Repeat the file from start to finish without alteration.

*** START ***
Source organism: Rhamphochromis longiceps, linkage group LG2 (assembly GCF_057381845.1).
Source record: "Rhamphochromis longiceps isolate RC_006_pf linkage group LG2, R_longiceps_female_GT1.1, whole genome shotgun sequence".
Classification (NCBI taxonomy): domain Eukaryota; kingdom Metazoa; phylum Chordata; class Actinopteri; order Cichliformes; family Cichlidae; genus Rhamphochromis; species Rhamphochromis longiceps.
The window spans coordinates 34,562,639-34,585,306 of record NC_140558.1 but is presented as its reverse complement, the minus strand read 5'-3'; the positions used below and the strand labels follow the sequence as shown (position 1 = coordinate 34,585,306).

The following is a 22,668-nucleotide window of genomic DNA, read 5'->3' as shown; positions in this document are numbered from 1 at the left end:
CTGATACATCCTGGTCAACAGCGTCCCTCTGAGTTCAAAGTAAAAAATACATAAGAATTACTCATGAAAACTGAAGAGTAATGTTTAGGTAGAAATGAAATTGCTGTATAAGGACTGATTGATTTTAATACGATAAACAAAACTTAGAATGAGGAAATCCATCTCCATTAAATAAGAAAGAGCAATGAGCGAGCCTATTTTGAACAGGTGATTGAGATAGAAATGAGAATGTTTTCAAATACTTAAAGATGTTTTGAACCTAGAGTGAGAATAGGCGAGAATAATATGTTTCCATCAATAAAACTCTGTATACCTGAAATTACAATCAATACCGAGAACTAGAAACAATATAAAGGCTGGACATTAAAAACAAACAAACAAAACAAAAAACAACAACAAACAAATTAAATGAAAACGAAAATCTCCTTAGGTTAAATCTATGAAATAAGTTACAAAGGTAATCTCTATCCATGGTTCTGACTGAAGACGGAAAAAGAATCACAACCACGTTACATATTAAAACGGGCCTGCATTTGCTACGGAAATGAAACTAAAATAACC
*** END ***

Source organism: Rhamphochromis longiceps, linkage group LG2 (assembly GCF_057381845.1).
Source record: "Rhamphochromis longiceps isolate RC_006_pf linkage group LG2, R_longiceps_female_GT1.1, whole genome shotgun sequence".
Classification (NCBI taxonomy): domain Eukaryota; kingdom Metazoa; phylum Chordata; class Actinopteri; order Cichliformes; family Cichlidae; genus Rhamphochromis; species Rhamphochromis longiceps.
The window spans coordinates 34,562,639-34,585,306 of record NC_140558.1 but is presented as its reverse complement, the minus strand read 5'-3'; the positions used below and the strand labels follow the sequence as shown (position 1 = coordinate 34,585,306).

The following is a 22,668-nucleotide window of genomic DNA, read 5'->3' as shown; positions in this document are numbered from 1 at the left end:
CTGATACATCCTGGTCAACAGCGTCCCTCTGAGTTCAAAGTAAAAAATACATAAGAATTACTCATGAAAACTGAAGAGTAATGTTTAGGTAGAAATGAAATTGCTGTATAAGGACTGATTGATTTTAATACGATAAACAAAACTTAGAATGAGGAAATCCATCTCCATTAAATAAGAAAGAGCAATGAGCGAGCCTATTTTGAACAGGTGATTGAGATAGAAATGAGAATGTTTTCAAATACTTAAAGATGTTTTGAACCTAGAGTGAGAATAGGCGAGAATAATATGTTTCCATCAATAAAACTCTGTATACCTGAAATTACAATCAATACCGAGAACTAGAAACAATATAAAGGCTGGACATTAAAAACAAACAAACAAAACAAAAAACAACAACAAACAAATTAAATGAAAACGAAAATCTCCTTAGGTTAAATCTATGAAATAAGTTACAAAGGTAATCTCTATCCATGGTTCTGACTGAAGACGGAAAAAGAATCACAACCACGTTACATATTAAAACGGGCCTGCATTTGCTACGGAAATGAAACTAAAATAACC